Nova Finishing Systems
Manufacturers of small industrial mass finishing equipments
Applications for small vibratory equipment
Vibratory deburring / polishing rough guidelines
Micro Mechanical Deburring and Polishing
Deburring and Polishing Technology
Special Applications for Small Vibratory Equipment
Technology Trends in Mass Finishing Media
Finishing Philosophy
Cleaning vs Material Removal
All Dry All the Time - Dry Organic Finishing Systems
Abrasive Control Factors for Mass Finishing Systems
Cleaning Systems
How to Choose Mass Finishing Equipment for Surface Profile Improvement
How to Choose the System You Need
Surface Finishing Confusion?
The Basics - The Fundamentals of Mass Finishing
The Principles of Deburring and Polishing
Understanding Media Supplies for Surface Finishing using Mass Finishing Systems
Wet or Dry Finishing Systems?
Back to the Basics
Exploring Options and Alternatives for Material Removal and Surface Finishing.
How to Choose Mass Finishing Equipment for Surface Profile Improvement

How To Choose Mass Finishing Equipment


    For Surface Profile Improvement


Choosing any manufacturing equipment is like buying a new car. First you should decide what your needs are or how your vehicle is going to used. Next comes maybe performance and reliability followed by price. At any point during this decision process any one of these factors may influence the ultimate selection. That is, if one initially wants a sports car for performance, he maybe inclined to buy a sedan, if it can seat more people, gets a lot greater gas mileage, has a better ride, or lasts longer. Another big factor is the over all economics in the making of the final decision.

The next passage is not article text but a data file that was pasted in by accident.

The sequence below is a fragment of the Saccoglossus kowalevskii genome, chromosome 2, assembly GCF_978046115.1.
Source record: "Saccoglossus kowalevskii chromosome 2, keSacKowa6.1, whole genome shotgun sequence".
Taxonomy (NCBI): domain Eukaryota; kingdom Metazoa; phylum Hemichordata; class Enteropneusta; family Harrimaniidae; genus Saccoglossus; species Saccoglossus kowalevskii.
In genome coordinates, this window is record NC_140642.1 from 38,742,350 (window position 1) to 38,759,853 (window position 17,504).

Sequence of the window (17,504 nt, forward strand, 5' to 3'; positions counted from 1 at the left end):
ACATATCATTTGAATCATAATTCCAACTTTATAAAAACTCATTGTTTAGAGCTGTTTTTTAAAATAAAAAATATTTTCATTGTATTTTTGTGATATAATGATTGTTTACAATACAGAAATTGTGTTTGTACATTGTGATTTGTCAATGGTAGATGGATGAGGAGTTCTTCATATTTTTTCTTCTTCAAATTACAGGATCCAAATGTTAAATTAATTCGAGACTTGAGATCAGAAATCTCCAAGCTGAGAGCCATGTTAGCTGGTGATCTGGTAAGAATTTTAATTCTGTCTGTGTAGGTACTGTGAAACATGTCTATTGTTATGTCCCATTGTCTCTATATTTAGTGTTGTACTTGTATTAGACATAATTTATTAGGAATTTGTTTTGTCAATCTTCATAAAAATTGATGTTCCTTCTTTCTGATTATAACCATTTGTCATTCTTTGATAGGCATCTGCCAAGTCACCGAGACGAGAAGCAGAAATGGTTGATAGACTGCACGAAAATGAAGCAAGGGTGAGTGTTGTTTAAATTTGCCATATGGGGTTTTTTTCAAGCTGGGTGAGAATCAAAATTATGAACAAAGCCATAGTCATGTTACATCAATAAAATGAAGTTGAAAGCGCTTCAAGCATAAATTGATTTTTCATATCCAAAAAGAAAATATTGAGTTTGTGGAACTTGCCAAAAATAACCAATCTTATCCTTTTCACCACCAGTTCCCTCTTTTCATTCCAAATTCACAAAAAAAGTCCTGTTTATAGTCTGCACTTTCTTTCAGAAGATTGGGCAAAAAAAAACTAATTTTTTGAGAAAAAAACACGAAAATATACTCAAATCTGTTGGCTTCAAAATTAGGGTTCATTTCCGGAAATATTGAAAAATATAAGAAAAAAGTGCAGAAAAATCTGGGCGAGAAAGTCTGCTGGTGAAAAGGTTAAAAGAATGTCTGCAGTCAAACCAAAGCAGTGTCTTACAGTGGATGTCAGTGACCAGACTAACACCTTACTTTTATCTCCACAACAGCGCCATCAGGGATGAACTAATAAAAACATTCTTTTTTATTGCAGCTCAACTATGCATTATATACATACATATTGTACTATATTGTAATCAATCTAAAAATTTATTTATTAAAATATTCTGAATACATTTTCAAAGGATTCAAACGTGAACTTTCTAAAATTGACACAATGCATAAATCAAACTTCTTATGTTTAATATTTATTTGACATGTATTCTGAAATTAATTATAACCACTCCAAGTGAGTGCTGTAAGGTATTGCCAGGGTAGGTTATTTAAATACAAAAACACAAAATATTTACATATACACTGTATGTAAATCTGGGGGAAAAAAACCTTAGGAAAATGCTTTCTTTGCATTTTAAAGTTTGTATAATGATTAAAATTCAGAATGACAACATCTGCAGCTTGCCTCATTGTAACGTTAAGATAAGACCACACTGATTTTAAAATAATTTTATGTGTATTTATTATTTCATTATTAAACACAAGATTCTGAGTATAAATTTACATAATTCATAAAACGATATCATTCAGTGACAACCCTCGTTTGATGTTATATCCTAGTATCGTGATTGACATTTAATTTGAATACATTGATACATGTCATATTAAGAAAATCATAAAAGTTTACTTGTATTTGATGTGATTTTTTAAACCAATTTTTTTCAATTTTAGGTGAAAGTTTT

With mass finishing equipment, one normally never looks for a sports car, but is more inclined to buy some type of truck or bus for size. That is because most people are looking to process large size or volumes of parts. Normally the larger or more capacity of the machine system the better; however, speed, reliability, and accountability at a reasonable cost are all important factors. Some people are governed strictly by cost, which throws all good judgement and caution to the wind. That usually means trade-offs and/or temporary cures. Hopefully these people know what they are getting into and that normally means an under performing machine with a short life.